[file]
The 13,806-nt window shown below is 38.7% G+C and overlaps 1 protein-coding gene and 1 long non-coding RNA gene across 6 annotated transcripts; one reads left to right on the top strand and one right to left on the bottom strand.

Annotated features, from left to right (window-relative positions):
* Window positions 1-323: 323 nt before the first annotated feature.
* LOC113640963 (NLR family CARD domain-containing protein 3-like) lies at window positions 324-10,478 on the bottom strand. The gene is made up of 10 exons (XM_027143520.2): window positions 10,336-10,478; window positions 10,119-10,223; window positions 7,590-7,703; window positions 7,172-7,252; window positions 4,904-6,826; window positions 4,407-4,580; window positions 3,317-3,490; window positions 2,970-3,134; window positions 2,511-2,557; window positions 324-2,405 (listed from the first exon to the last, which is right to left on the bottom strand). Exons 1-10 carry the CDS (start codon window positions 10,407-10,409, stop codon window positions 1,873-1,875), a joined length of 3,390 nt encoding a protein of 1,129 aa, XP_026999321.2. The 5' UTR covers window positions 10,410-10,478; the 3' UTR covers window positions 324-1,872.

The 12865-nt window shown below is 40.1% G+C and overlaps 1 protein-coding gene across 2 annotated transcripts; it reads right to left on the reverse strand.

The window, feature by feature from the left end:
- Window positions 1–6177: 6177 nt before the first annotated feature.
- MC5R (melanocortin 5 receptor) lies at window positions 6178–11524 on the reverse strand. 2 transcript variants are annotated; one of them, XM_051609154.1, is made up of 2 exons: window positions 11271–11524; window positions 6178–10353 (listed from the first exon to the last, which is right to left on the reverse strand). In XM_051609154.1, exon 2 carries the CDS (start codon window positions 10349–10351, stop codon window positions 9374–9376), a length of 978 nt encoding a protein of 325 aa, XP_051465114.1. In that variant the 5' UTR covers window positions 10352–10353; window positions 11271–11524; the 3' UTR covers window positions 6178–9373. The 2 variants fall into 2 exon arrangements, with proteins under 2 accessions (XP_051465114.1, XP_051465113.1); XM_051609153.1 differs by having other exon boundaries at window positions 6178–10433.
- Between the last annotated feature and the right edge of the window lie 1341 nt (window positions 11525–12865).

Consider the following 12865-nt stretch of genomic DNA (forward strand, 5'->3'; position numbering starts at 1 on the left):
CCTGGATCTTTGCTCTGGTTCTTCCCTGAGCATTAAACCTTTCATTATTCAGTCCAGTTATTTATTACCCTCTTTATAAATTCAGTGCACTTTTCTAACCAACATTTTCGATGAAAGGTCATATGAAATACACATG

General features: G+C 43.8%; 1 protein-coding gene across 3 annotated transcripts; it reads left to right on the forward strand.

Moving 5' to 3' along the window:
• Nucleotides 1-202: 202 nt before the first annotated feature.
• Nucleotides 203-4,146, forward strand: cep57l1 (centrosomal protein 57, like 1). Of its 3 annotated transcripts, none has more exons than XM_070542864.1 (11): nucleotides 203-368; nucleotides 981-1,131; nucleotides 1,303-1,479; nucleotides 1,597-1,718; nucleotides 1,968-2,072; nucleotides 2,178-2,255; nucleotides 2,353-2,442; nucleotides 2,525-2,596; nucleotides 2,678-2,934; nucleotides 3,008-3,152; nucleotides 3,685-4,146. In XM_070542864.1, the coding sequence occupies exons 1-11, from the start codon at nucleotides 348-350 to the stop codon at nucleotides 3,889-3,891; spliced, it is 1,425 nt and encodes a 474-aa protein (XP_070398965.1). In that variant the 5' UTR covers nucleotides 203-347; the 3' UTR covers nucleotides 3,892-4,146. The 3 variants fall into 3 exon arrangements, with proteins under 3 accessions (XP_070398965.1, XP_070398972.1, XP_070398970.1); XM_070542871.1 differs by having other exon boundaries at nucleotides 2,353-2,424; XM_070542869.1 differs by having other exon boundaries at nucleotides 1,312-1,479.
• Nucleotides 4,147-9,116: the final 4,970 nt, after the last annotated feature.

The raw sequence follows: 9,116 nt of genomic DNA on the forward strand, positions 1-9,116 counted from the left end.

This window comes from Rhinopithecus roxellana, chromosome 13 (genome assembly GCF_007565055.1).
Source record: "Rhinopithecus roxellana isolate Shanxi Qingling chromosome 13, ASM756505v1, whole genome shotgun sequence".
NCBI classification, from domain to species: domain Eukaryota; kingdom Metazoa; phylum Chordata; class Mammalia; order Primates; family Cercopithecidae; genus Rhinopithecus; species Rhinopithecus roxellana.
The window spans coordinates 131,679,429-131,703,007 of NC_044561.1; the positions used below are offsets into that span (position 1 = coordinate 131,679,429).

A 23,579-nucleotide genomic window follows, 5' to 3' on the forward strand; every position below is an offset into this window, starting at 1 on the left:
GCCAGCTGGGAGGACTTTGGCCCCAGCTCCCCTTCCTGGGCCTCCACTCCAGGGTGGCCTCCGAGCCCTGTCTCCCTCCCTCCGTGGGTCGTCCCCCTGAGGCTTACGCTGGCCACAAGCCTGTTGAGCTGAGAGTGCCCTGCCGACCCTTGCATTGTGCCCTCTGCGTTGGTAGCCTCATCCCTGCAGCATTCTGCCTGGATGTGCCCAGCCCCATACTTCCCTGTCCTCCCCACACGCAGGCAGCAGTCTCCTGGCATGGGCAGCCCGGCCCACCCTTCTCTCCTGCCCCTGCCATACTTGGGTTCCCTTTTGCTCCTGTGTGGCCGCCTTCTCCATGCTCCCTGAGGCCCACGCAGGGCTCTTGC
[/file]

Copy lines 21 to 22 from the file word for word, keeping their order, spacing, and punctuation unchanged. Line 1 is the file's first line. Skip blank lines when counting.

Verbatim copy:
The window spans coordinates 131,679,429-131,703,007 of NC_044561.1; the positions used below are offsets into that span (position 1 = coordinate 131,679,429).

A 23,579-nucleotide genomic window follows, 5' to 3' on the forward strand; every position below is an offset into this window, starting at 1 on the left: